WGSN is anticipating individuality, fantasy and heritage will dominate color themes for Autumn/Winter 2018-19.
On Thursday, the color authority held a A/W ’18-19 Color Trendtalk in New York, which emphasized key stories for coming season. According to WGSN, A/W ’18-19 will bring with it colors that foster unique expressions, alternative reality and vintage elements for both womenswear and menswear.
A/W ’18-19 Global Color
Four concrete color themes—The Thinker, Human Nature, Dark Wonder and Worldhood—will ground A/W ’18-19. Color will also highlight the individual’s apparel tastes, while sci-fi and nostalgia will update pre-existing hues.
[Read more about trends for spring/summer 18: Womenswear Trends Channel Versatility for Spring/Summer 2018]
While technology remains a core element of people’s lives, the library is becoming a hub of intellectual creativity and a place to escape from the modern world. Colors for A/W ’18-19 will resonate with library interiors, going back to preppy and more heritage-based hues, including rich browns, greens, neutrals and reds.
For womenswear, the rise of tailoring will play a crucial role with this color theme. Blues, soft yellows and tans will make up a majority of this apparel category, prioritizing intellectual consumers who love luxury. The Thinker theme has also led to pink becoming a popular color in menswear, as the apparel category becomes more paramount and expands into other unconventional hues.
Experiences are taking over consumers’ leisure time and that zest for adventure will highly influence A/W ’18-19 colors.
Hues in the Human Nature theme will be heavily pigmented and very rich. Red will be a key color, while yellow will take on a more amber tone and blues become more energetic. Colors overall in this theme will take consumers back to the elements, including beach landscapes and colorful outdoor scenery.
During the season, womenswear will take on a more “folk-like” appearance, with military greens, gold saffron and other harvest tones dominating the category. Menswear garments will also feature spice-like hues, including saffron, oak and orange.
Sci-fi and reality are coming together to shake up colors for the coming A/W ’18-19 season.
Colors will still be sophisticated and demonstrate a hint of experimentation. Inky tones will mix with brighter hues to create unique and unconventional colors. Rich purples, neon yellows and metallics will also take center stage for the season.
Womenswear will see galaxy-like colors, including silver and shiny green, while menswear will also experience similar hues with more focus on metallic bronze and copper tones.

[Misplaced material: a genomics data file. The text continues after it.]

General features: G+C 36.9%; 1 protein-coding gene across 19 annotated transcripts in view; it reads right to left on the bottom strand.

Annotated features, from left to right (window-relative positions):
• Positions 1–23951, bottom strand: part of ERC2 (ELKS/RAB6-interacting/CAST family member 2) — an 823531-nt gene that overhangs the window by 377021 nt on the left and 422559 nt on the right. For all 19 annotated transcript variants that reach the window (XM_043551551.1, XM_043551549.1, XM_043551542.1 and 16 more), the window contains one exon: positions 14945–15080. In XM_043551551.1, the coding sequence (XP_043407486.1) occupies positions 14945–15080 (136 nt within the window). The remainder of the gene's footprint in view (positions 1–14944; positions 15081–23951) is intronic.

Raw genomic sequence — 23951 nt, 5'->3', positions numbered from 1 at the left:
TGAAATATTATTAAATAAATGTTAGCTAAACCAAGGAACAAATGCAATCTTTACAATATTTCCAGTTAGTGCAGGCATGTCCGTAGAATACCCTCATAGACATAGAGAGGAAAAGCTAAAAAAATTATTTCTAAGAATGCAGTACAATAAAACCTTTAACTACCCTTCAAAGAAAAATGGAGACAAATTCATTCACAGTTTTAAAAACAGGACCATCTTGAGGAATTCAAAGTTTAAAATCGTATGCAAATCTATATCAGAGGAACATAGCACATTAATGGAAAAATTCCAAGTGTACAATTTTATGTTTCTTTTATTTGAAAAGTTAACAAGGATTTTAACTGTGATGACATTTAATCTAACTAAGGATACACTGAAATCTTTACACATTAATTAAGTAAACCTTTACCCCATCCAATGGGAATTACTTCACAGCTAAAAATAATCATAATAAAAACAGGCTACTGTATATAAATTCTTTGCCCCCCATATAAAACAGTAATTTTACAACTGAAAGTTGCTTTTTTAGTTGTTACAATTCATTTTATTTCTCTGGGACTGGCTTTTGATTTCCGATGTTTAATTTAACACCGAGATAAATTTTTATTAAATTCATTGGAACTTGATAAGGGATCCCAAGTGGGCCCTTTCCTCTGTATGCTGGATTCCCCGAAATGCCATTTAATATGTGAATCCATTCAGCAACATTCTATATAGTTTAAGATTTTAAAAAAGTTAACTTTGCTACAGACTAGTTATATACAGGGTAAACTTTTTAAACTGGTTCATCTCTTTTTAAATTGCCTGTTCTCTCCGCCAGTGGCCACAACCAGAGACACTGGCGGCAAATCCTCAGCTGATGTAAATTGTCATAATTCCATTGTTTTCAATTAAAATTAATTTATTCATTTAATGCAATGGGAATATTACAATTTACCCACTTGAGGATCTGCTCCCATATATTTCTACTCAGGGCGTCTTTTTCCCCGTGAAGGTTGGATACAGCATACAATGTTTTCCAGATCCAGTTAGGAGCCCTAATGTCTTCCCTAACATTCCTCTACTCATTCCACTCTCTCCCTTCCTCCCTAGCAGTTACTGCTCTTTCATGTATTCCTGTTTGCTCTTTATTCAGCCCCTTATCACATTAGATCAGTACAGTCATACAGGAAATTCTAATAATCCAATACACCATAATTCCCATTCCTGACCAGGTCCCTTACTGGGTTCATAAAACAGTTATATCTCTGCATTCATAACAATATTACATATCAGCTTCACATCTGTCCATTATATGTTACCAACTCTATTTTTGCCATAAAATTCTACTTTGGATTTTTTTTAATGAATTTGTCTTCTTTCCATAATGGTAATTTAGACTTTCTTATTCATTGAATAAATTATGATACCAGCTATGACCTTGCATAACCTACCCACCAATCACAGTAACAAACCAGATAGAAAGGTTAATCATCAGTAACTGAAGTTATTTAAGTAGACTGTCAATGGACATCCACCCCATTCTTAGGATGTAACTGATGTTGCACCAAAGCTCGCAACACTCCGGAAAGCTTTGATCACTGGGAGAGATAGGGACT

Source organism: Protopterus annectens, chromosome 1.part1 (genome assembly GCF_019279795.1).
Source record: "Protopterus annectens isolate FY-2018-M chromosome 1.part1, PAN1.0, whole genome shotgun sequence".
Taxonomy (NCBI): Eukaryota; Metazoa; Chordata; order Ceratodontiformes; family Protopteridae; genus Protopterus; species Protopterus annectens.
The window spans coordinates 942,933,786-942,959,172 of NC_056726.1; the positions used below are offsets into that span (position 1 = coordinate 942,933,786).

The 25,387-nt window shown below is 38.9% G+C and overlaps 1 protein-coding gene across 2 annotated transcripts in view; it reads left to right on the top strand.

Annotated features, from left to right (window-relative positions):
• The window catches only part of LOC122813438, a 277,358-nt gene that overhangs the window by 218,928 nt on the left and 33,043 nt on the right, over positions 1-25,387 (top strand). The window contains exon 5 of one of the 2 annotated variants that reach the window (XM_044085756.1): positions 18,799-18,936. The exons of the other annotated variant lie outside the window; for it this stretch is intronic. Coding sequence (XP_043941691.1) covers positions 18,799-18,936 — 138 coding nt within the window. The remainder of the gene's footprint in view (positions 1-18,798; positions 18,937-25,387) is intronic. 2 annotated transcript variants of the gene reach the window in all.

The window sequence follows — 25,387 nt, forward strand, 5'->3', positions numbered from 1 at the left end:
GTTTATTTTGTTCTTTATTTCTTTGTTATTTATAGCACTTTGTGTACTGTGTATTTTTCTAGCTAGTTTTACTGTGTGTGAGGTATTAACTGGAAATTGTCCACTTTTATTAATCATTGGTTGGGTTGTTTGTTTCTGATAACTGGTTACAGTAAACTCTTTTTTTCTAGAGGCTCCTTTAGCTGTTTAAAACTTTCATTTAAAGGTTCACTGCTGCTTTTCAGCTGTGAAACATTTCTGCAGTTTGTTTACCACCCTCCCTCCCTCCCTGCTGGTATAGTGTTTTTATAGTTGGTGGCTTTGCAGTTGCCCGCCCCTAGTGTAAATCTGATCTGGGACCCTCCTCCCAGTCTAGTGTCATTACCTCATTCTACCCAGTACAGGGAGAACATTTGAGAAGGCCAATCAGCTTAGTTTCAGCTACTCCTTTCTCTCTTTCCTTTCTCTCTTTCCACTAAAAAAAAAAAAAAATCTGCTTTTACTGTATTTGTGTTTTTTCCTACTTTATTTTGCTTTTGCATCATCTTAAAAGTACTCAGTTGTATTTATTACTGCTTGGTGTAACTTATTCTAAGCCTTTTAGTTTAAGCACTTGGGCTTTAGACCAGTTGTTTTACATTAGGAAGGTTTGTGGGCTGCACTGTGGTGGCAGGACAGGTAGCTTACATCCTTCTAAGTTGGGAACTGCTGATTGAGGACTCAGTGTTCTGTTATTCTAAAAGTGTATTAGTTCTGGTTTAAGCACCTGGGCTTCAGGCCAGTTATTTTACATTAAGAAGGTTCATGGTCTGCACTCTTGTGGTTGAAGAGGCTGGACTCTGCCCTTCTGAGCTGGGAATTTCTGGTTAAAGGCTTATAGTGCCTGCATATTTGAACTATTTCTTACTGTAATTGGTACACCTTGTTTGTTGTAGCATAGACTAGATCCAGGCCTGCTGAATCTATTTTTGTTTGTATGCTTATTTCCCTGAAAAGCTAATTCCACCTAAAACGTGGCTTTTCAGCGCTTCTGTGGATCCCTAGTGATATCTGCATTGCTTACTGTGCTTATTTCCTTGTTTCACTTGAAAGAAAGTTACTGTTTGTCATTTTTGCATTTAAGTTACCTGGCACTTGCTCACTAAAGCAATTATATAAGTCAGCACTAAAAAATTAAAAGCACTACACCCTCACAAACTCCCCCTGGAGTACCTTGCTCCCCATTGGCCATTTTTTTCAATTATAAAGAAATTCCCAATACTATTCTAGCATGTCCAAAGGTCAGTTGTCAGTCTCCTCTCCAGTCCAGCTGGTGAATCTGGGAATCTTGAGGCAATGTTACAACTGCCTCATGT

Universal streetwear will also play a crucial part in A/W ’18-19 colors.
Culling inspiration from global neighborhoods, Worldhood is about people coming together to celebrate fashion. Streetwear is expected to feature more gritty hues, with cement tones taking center stage.
For womenswear, consumers can expect more gray and orange during the colder months, while bold yellows and tinted greens give way to a more retro-fun look for menswear.
In the course of one year, sourcing executives’ concern about U.S. protectionist trade policies have increased tenfold.Read more
This week weighed the value of stores and wholesale, questioned the accuracy of online retail as a job killer and highlighted the far-reaching effects of Amazon.Read more
Fruit of the Loom is pursuing a more sustainable path with its latest initiative.Read more
Trade talks between the U.S. and China ended Wednesday without so much as a joint statement on next steps, a plan for future trade relations or a date for the next round of talks.Read more
The apparel sector is starting to embrace more sustainable ways, and things like post-consumer recycled fibers, traceability and municipal collections seem to be hot topics in the sector.Read more
With its latest offerings, Amazon bows Spark, its own shoppable version of Instagram, as well as a direct competitor to meal kit companies like BlueApron.Read more
Though some consumers will pay extra special attention to what foods they eat, the medicines and vaccines their families take, their water purity, when it comes to their clothing, a lot of these same people don’t think much about where their apparel was made or even what fabric was used to make it.Read More Read more